Race Day Live– Lester Aceituno, a 40-year-old resident of Georgia, has been sentenced to 30 months in prison for his involvement in a sophisticated bank fraud and identity theft operation. Chief United States District Court Judge Landya B. McCafferty handed down the sentence following Aceituno’s conviction by a federal jury on November 3, 2023.
Aceituno, along with co-defendants Kizito Chukwujekwu and Chinedu Ihejiere, was indicted on August 24, 2020, for their roles in a conspiracy spanning from June 2016 to October 2017. This conspiracy involved the utilization of stolen identities to open fraudulent bank accounts across New Hampshire, Massachusetts, and Georgia, ultimately depositing over $119,000 in fraudulent checks.
United States Attorney Jane E. Young emphasized the brazen nature of the defendants’ actions, stating, “The defendant and his co-conspirators brazenly stole and used other identities to achieve their scheme.” She added, “Today’s sentence sends a clear message that such activity will not be tolerated, and we will continue to aggressively prosecute those who victimize members of the public.”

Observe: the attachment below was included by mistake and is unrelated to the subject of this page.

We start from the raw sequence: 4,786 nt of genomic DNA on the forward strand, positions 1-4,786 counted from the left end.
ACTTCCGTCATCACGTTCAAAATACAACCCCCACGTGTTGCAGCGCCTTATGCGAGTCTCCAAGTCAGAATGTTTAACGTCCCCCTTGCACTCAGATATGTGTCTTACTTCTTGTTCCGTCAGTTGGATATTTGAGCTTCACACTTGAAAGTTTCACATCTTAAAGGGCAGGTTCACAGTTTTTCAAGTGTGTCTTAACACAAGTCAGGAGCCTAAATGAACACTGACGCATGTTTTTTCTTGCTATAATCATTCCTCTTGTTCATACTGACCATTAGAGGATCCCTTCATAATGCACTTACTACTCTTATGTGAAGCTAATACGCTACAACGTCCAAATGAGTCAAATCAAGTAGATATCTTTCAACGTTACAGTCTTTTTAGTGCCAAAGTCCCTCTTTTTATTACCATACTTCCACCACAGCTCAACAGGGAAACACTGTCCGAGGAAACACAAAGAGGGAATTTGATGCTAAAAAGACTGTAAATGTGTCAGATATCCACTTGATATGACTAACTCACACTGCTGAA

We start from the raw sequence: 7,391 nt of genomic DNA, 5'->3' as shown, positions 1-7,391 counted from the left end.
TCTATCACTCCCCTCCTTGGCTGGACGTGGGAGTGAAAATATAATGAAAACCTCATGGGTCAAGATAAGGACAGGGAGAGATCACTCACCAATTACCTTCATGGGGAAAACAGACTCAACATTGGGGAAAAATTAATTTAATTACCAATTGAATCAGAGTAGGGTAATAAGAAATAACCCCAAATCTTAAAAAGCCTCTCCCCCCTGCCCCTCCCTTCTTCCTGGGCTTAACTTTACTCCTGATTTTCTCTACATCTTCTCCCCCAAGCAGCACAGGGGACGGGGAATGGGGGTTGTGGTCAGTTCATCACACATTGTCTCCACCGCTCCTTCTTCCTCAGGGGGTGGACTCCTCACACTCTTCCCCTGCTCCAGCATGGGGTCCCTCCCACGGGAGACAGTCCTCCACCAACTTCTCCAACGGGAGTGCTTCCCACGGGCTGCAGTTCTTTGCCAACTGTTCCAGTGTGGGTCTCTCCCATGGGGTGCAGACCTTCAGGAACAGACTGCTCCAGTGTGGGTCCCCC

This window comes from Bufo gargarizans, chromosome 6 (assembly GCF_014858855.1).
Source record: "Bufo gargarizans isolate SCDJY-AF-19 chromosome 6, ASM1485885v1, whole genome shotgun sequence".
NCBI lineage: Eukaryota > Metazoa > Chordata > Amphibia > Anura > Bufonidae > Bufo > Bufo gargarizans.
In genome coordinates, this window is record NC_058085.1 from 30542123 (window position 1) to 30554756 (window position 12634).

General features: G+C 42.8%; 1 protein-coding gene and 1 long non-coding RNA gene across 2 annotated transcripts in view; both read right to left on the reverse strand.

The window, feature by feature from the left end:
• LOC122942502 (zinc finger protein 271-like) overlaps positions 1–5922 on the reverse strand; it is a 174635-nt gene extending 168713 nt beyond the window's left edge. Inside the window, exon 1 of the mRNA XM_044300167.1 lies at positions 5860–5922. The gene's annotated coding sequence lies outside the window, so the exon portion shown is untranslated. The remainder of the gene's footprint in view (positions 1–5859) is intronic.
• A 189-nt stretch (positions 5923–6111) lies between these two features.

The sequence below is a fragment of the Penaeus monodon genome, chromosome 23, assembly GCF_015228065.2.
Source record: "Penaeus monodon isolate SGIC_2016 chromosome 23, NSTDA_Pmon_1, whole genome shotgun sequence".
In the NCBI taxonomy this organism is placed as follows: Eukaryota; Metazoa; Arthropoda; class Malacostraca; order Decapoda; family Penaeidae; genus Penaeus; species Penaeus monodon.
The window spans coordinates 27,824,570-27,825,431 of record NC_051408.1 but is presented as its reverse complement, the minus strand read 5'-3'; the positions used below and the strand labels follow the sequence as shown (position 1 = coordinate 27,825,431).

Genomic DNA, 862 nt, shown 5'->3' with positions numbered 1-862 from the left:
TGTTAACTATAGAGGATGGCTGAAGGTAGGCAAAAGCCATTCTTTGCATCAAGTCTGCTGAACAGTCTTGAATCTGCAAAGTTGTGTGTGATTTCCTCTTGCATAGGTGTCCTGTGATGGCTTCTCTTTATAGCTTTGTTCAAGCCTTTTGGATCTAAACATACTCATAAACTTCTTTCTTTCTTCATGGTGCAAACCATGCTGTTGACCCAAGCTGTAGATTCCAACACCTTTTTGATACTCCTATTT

The modus operandi of the scheme included the opening or accessing of post office boxes in Massachusetts and Georgia to receive debit cards and PINs for the fraudulent accounts. The co-conspirators would then deposit fraudulent checks into these accounts and withdraw the funds before the banks could flag the checks as false.
Special Agent in Charge of the FBI Boston Division, Jodi Cohen, highlighted law enforcement’s commitment to combatting financial fraud, stating, “Lester Aceituno saw it as easy money. He stole the identities of unsuspecting victims and amassed tens of thousands of dollars. What he didn’t account for was the FBI and our partners catching him.”
Inspector in Charge of the U.S. Postal Inspection Service, Boston Division, Ketty Larco-Ward, emphasized the devastating impact of identity theft on victims and affirmed the continued efforts to combat such schemes.
The successful prosecution of Aceituno and his co-defendants was the result of a collaborative effort by the United States Postal Inspection Service, the Federal Bureau of Investigation, the Brockton, Massachusetts Police Department, Homeland Security Investigations, and the Social Security Administration Office of the Inspector General. Assistant U.S. Attorneys Matthew T. Hunter and Geoffrey W.R. Ward prosecuted the case.